After a little searching through the literature, the answers to these questions are yes, and yes. Humphries et al. (2008) confirm that phenylalanine crosses the BBB. Also, the liver converts lots of phenylalanine into tyrosine, which can also cross the BBB. Once in the brain, tyrosine gets converted into DOPA and then into dopamine.

So, the idea that phenylalanine could have some effect on the brain isn’t obviously false. But remember, phenylalanine and tyrosine are still just 2 of the 20 standard amino acids that make up all proteins. This makes me skeptical that they would have powerful effects. Just because there’s a pathway between them and dopamine doesn’t mean that when a healthy person consumes more they end up with more dopamine in their brain. That pathway could be metabolically limited at many different points.


What about real experiments? Here’s a summary of all the papers I could find:

Fernstrom et al. (1983) fed massive amounts of aspartame (200 mg/kg) to rats and dissected their brains. They found this increased phenylalanine and tyrosine, decreased tryptophan, and maybe caused a tiny increase in dopamine.

How much is 200 mg/kg? Well, in a 70 kg human, that would be 76 cans of Diet Coke. But you might believe in allometric scaling—the extremely controversial idea that you should scale doses according to body surface area. In that case, 200 mg/kg would only correspond to 12 Diet Cokes.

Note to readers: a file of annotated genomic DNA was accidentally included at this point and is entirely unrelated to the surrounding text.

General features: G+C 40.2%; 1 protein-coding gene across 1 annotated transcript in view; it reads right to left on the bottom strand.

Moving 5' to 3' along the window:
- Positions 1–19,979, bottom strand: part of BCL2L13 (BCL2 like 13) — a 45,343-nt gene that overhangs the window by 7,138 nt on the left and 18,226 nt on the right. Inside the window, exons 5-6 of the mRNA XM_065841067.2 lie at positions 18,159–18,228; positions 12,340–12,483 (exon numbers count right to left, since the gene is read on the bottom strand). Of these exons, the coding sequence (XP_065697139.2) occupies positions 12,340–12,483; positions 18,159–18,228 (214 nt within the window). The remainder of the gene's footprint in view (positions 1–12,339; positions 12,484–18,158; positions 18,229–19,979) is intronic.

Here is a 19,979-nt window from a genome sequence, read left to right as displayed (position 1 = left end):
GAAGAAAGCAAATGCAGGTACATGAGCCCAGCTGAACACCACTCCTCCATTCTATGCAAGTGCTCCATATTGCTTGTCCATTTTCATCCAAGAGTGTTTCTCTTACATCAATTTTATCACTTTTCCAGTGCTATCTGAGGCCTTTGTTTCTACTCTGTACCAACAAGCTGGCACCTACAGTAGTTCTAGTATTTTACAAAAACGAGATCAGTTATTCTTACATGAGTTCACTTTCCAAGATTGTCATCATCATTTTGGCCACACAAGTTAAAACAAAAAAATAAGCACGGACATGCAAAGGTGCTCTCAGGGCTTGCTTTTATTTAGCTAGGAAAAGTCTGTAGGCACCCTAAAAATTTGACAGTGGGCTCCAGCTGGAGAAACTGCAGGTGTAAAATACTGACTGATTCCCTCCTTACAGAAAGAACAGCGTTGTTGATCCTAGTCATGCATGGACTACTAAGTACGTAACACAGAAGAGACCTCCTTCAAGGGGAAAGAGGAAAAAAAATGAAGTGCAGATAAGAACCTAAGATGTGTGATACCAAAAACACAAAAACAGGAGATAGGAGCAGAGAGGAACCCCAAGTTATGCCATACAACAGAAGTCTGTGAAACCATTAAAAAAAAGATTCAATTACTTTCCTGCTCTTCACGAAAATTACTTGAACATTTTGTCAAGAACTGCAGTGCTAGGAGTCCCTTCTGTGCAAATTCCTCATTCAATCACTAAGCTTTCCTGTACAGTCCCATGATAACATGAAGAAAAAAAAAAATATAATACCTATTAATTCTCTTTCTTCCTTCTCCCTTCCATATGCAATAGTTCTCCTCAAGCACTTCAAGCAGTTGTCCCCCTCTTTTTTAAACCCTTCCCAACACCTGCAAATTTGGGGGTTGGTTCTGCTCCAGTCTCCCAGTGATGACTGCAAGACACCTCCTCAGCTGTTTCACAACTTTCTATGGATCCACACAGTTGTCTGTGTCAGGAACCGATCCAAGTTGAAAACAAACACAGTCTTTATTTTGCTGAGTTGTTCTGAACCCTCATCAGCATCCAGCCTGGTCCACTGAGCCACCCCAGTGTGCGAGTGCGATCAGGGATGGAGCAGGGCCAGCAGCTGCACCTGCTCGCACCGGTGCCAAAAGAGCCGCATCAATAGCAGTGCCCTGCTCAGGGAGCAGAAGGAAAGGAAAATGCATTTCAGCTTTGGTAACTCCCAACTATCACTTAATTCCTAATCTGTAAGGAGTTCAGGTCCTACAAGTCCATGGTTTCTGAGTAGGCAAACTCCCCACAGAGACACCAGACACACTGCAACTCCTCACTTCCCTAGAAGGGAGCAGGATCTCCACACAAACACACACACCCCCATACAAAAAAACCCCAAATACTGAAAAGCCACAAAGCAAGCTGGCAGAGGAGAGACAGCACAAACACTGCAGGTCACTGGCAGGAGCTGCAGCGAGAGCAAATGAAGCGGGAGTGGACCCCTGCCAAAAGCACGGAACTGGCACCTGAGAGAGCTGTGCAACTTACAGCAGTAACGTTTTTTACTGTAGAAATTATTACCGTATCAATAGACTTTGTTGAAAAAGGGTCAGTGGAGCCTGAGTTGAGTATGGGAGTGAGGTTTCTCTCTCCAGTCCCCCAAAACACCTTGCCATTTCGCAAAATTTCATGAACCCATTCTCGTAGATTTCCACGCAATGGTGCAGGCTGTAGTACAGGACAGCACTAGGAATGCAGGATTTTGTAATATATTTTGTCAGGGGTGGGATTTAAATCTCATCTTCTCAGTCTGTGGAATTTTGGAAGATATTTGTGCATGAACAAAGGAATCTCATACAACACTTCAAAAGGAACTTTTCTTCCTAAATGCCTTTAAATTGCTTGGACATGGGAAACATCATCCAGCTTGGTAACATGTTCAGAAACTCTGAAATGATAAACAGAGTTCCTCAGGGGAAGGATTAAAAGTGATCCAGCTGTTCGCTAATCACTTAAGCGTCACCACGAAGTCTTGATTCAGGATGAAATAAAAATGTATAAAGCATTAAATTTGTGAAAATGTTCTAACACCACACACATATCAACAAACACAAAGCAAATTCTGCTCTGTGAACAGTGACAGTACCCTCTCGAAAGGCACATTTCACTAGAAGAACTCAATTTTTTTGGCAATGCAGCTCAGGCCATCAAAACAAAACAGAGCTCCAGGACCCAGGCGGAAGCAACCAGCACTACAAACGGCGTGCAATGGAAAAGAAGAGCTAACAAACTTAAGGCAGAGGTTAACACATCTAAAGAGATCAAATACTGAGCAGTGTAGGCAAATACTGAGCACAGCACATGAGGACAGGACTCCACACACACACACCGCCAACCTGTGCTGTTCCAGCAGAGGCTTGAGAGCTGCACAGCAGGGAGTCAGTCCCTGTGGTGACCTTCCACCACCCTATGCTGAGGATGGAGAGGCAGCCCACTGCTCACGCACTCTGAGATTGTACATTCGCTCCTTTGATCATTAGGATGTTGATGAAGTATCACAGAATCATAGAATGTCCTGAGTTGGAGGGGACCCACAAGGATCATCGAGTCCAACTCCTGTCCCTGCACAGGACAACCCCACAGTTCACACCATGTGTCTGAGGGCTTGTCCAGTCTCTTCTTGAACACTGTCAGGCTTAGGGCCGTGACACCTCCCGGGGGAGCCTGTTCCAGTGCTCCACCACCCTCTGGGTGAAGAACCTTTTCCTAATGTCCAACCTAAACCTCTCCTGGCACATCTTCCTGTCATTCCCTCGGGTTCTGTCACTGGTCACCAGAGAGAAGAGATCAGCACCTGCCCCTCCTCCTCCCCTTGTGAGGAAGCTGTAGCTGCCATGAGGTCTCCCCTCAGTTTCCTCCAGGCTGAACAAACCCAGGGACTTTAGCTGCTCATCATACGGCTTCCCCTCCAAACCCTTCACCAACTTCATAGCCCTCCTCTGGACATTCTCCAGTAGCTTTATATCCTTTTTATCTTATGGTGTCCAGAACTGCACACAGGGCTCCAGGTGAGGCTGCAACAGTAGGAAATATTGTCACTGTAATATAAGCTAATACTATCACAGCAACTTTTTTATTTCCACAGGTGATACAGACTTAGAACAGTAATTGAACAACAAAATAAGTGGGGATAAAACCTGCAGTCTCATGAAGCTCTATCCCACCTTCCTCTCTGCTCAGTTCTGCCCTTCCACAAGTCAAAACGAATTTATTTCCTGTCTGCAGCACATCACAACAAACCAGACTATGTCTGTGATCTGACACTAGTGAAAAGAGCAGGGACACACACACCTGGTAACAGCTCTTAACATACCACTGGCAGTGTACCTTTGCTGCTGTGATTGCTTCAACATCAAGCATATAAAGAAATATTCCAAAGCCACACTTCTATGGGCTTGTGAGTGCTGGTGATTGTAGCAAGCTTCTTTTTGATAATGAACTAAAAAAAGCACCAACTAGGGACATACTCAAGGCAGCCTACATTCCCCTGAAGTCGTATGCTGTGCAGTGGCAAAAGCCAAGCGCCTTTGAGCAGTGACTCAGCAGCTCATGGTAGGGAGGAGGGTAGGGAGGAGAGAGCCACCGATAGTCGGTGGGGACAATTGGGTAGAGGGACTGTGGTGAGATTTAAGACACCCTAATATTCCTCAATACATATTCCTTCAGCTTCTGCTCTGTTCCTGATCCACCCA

More details

Fernstrom et al. (1983) did some experiments giving aspartame to rats and then measuring the levels of different chemicals in their brains. They found that giving them 200 mg/kg of aspartame:

  1. Increased the concentrations of phenylalanine and tyrosine
  2. Decreased the concentration of tryptophan (probably because phenylalanine and tryptophan use the same transport channel to get across the BBB).
  3. Not much else.

In particular, there was minimal effect on dopamine: It increased 6.1% in one experiment, but decreased 1.1% in another.

Note that 200 mg/kg of aspartame is a ton. If you weigh 70 kg (154 lb) then you’d need to drink 76.1 cans of Diet Coke to get that much. (70 x 200 / 184). Or, if you’re a believer in allometric scaling—the heavily debated theory that you should scale doses by body surface area—then you can divide the rat dose by a factor of 6.2, meaning you’d need to drink “only” 12.3 cans.

Either way, 6.1%—if it’s even real—isn’t huge. To compare to a “real” drug, Daberkow et al. (2013) gave rates 1 mg/kg of amphetamines and found this tripled dopamine levels. Note that 1 mg/kg of amphetamines is a credible dose. For a 70 kg person, that would be either 70 mg or 11.3 mg, depending on if you believe in linear or allometric scaling. A typical theraputic dose of mixed amphetamine salts (Adderall) is 5 mg to 60 mg per day.

Reihmerr et al. (1986) did a non-blinded trial, giving tons of tyrosine to 12 adults with attention deficit disorder for 8 weeks. They saw some improvement in a few of them after a few weeks, but none at the end of the trial. They conclude that tyrosine “is not useful in attention deficit disorder, residual type”